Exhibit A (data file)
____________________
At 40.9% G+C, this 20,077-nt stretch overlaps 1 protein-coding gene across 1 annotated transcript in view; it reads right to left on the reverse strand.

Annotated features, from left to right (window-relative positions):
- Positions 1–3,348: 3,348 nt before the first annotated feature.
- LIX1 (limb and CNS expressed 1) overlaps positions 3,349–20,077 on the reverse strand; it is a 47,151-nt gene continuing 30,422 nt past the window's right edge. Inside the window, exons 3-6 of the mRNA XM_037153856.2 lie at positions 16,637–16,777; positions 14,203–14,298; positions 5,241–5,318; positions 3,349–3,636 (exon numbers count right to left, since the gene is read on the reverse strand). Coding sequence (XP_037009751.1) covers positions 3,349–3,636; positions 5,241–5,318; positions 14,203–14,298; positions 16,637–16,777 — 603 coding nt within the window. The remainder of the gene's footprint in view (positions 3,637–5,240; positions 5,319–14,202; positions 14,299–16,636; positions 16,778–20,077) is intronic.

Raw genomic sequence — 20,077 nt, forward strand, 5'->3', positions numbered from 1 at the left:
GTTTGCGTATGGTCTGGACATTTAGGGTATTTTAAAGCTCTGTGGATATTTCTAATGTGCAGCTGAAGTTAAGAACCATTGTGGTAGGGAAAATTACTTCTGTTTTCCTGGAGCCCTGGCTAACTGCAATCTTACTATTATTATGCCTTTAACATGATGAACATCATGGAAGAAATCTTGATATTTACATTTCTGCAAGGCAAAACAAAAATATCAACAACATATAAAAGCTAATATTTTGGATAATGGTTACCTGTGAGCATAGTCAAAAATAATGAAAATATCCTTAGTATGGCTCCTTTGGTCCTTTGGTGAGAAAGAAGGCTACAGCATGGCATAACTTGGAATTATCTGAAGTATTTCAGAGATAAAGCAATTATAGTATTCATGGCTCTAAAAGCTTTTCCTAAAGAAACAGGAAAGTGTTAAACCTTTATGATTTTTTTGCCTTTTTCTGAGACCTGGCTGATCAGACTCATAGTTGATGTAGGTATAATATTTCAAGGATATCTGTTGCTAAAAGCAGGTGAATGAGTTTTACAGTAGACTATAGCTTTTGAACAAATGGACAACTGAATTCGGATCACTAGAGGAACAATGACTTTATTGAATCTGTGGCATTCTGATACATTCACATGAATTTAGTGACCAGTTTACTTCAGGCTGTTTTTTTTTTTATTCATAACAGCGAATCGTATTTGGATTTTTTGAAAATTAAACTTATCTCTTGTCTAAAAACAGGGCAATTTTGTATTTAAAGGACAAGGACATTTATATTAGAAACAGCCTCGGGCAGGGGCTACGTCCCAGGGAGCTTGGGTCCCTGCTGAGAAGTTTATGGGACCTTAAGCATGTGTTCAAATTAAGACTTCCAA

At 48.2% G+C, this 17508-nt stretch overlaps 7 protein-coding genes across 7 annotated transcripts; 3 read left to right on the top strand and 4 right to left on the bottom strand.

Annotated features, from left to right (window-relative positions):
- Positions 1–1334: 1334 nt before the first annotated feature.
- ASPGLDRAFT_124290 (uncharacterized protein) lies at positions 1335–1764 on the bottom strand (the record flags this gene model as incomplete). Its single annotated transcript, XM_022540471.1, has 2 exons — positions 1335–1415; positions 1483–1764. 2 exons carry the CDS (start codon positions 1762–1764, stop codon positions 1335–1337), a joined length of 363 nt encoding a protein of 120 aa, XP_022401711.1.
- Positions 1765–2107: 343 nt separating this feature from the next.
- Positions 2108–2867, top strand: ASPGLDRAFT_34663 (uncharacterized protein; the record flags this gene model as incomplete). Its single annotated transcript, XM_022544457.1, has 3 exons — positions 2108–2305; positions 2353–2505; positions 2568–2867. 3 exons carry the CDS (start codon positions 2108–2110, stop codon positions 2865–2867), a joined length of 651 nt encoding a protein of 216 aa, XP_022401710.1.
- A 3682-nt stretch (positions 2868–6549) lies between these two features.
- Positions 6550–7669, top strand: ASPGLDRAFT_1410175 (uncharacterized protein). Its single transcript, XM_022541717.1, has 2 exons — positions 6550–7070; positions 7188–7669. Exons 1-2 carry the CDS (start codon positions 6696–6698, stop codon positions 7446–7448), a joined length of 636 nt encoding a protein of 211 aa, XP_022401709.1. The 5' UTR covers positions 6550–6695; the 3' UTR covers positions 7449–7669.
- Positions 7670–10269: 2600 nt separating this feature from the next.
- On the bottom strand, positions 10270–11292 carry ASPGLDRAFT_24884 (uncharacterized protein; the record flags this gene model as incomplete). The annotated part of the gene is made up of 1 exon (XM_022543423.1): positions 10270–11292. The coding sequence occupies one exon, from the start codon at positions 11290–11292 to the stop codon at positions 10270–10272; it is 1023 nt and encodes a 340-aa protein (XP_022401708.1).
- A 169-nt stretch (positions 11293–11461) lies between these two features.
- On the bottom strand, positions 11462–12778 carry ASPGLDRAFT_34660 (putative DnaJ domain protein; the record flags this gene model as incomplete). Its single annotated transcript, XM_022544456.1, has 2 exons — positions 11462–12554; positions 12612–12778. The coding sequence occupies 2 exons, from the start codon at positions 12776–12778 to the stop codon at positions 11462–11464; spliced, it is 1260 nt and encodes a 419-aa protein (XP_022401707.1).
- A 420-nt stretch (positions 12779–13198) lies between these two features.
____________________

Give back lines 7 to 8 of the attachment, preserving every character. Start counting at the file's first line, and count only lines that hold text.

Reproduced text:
At 48.2% G+C, this 17508-nt stretch overlaps 7 protein-coding genes across 7 annotated transcripts; 3 read left to right on the top strand and 4 right to left on the bottom strand.

Annotated features, from left to right (window-relative positions):